How can I measure success with OKRs?

How can I measure success with OKRs?

One of the most frequent questions we get asked is how can I measure tech product success with OKRs?

Let’s build up to that answer. Firstly, let’s briefly consider the difference between a target and an outcome.

A target is a singular result. Defined by having a metric against it, once it’s met, it’s met. Often how you get there is unimportant as is what happens afterwards.

An outcome is a set of lasting changes. Many things may contribute to getting there.

An example of a target is “I must lose 10kgs”. An example of an outcome could be “I want to improve my health”.

So why does this matter. Let’s start with this old phrase “Do you want a quarter inch drill, or a quarter inch hole”. The problem that the user has is that they need a hole. A drill is just a tool to get there.

We need to be careful on how we specify a problem, as simple wording can lead to huge differences in what gets done. Consider these two phrases:

A. I want to carry my CDs with me everywhere

B. I want to carry my music with me everywhere

A led to the invention of those horrible vinyl CD cases and B led to the iPod, which went on to lead the charge on disrupting the music industry and change a generation.

A is a very subtle target. And B is a very subtle problem statement. Subtle, but fundamentally different.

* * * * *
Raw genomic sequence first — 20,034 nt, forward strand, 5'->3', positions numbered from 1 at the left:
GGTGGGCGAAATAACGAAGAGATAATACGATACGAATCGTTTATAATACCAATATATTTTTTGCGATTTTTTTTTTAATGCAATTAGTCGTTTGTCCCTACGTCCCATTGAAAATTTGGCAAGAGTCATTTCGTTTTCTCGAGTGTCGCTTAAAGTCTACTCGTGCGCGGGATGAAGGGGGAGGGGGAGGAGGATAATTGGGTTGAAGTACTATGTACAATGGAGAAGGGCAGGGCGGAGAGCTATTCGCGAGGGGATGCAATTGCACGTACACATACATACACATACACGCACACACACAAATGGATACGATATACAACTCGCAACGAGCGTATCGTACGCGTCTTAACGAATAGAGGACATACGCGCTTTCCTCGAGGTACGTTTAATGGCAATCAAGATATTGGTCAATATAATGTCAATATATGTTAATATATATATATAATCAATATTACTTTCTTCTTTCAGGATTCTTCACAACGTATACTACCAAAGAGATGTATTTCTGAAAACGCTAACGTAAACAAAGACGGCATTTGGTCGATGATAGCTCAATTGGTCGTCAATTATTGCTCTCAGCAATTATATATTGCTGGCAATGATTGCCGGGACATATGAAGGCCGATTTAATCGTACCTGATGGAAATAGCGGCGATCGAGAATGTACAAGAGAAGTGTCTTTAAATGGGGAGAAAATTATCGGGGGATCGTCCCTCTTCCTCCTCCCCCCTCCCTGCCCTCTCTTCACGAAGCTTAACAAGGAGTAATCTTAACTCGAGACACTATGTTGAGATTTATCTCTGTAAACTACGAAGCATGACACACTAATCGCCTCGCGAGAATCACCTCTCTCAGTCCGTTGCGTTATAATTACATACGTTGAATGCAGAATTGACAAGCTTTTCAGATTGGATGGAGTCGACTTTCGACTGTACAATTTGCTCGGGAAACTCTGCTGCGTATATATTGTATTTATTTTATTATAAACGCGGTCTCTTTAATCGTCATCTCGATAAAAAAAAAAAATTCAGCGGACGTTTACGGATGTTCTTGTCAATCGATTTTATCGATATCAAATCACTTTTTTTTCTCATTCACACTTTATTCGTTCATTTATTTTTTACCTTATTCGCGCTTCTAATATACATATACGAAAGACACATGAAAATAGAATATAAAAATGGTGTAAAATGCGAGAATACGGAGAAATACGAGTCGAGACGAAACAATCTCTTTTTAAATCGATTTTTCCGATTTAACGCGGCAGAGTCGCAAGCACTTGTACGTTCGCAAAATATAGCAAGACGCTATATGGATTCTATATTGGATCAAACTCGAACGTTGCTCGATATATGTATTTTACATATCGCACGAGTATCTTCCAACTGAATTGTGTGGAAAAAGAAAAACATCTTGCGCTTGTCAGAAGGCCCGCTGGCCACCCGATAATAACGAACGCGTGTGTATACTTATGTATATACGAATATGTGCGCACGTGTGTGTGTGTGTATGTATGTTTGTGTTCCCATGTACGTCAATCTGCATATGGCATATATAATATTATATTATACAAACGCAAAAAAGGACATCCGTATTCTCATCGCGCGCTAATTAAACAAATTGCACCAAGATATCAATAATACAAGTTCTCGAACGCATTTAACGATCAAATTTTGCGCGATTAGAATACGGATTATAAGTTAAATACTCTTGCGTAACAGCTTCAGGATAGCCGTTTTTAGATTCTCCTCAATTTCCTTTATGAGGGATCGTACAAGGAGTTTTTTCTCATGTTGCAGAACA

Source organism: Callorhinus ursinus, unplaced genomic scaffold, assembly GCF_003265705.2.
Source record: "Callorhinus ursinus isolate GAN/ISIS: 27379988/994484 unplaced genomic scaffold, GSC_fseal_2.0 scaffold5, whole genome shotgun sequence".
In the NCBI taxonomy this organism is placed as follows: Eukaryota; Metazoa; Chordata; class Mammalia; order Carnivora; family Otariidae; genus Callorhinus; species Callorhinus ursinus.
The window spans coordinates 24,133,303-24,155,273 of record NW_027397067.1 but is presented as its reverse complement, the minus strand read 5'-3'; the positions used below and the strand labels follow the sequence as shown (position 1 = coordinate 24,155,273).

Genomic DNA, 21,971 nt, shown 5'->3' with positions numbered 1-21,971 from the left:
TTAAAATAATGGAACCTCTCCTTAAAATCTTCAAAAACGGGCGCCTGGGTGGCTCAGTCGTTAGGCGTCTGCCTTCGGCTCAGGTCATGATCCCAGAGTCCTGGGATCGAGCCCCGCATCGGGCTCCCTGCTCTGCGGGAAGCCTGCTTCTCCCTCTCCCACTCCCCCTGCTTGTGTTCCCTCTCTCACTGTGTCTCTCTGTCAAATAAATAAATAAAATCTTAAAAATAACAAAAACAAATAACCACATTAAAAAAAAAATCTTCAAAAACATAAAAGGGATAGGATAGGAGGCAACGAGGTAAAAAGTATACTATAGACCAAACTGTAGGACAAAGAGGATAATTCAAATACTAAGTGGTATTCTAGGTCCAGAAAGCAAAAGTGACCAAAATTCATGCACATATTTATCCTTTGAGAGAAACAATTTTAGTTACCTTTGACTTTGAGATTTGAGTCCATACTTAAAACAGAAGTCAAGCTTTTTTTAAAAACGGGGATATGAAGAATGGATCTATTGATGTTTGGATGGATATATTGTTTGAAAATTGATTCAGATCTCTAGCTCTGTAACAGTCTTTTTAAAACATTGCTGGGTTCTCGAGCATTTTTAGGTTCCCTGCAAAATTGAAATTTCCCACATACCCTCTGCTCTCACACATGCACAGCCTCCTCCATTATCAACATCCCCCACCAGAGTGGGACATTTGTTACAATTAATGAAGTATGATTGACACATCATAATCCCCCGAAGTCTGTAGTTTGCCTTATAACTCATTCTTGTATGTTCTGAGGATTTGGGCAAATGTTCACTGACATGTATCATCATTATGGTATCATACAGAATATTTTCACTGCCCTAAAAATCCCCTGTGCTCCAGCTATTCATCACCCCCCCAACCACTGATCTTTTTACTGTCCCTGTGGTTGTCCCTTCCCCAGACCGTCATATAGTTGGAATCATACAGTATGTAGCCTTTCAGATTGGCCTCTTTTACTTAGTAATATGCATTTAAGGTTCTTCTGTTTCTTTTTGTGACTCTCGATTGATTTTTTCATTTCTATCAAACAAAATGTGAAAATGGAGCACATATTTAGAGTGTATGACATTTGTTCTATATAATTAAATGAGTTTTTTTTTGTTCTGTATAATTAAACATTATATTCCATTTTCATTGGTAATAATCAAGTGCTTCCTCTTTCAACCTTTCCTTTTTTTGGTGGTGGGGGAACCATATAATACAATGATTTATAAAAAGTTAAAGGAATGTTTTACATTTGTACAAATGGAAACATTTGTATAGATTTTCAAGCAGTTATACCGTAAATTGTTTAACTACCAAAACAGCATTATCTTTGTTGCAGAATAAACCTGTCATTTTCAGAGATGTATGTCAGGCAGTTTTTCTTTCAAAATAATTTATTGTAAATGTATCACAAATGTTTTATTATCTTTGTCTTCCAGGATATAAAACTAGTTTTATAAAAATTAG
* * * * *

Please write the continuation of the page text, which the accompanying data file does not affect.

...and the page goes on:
An outcome is about behavioural change, then. Something sustainable.  Let’s look at some outcomes. There are a few examples in the table below. Note that every outcome has a benefit and a Key Performance Indicator (KPI) attached to it.

Faster (slower) Order processing < 1hr each
Fewer (greater) Abandoned baskets One less
Increased (decreased) Conversions (basket to checkout) Up by 70%
Shorter (longer) Queues In-bound calls answered sooner
Reduced (expanded) Fraudulent reviews Zero fake reviews published
Improved Net promoter score Any increase is acceptable


The crucial part of the KPI is the ‘I’ bit. The ‘indicator’. All this does is give us some kind of measure that we can use to see if we are having any kind of impact or not. The question is: is the work we are doing to meet the outcome having an effect? If so, what does the data say and what should we do about it?

Objective Key Results are a similar concept.

The objective is what we want to achieve. The Key result is how we are going to measure progress.

The difference in effect they have in behaviour of teams is huge. Instead of just setting a emotion-free target for a team to meet, we set a problem and a way of seeing if we’re solving it. It means the team takes ownership and responsibility for defining the problem and experimenting with solutions. This empowers them to think for themselves, get creative and master their own purpose.

OKRs aren’t just for product teams. Whole businesses can use them to set company direction, with intent behind them being concatenated throughout the business. Some organisations take this to such a level that they even get rid of their appraisal systems as the OKRs can go right down to the personal level.

One last note, OKRs aren’t new. They are based on ‘Management by Objectives’ which was popularised by IBM and then John Doerr helped Google adopt the practice. Doerr was first exposed to them at IBM in the 1970s when it was transitioning from a memory to a micro-processing company, where the concept was attributed somewhat to the success of that change.


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